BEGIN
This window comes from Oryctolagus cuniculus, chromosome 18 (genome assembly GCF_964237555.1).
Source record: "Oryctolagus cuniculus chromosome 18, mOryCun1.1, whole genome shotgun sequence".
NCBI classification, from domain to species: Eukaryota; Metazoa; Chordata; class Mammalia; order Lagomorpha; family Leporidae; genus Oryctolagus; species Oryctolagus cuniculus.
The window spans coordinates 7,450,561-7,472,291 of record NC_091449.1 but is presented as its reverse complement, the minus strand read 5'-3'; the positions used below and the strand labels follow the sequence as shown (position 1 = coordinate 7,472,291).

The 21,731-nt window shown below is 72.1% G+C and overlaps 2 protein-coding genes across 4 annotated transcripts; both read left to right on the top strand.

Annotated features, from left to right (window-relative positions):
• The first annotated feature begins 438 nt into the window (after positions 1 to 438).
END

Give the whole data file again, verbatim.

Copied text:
This window comes from Oryctolagus cuniculus, chromosome 18 (genome assembly GCF_964237555.1).
Source record: "Oryctolagus cuniculus chromosome 18, mOryCun1.1, whole genome shotgun sequence".
NCBI classification, from domain to species: Eukaryota; Metazoa; Chordata; class Mammalia; order Lagomorpha; family Leporidae; genus Oryctolagus; species Oryctolagus cuniculus.
The window spans coordinates 7,450,561-7,472,291 of record NC_091449.1 but is presented as its reverse complement, the minus strand read 5'-3'; the positions used below and the strand labels follow the sequence as shown (position 1 = coordinate 7,472,291).

The 21,731-nt window shown below is 72.1% G+C and overlaps 2 protein-coding genes across 4 annotated transcripts; both read left to right on the top strand.

Annotated features, from left to right (window-relative positions):
• The first annotated feature begins 438 nt into the window (after positions 1 to 438).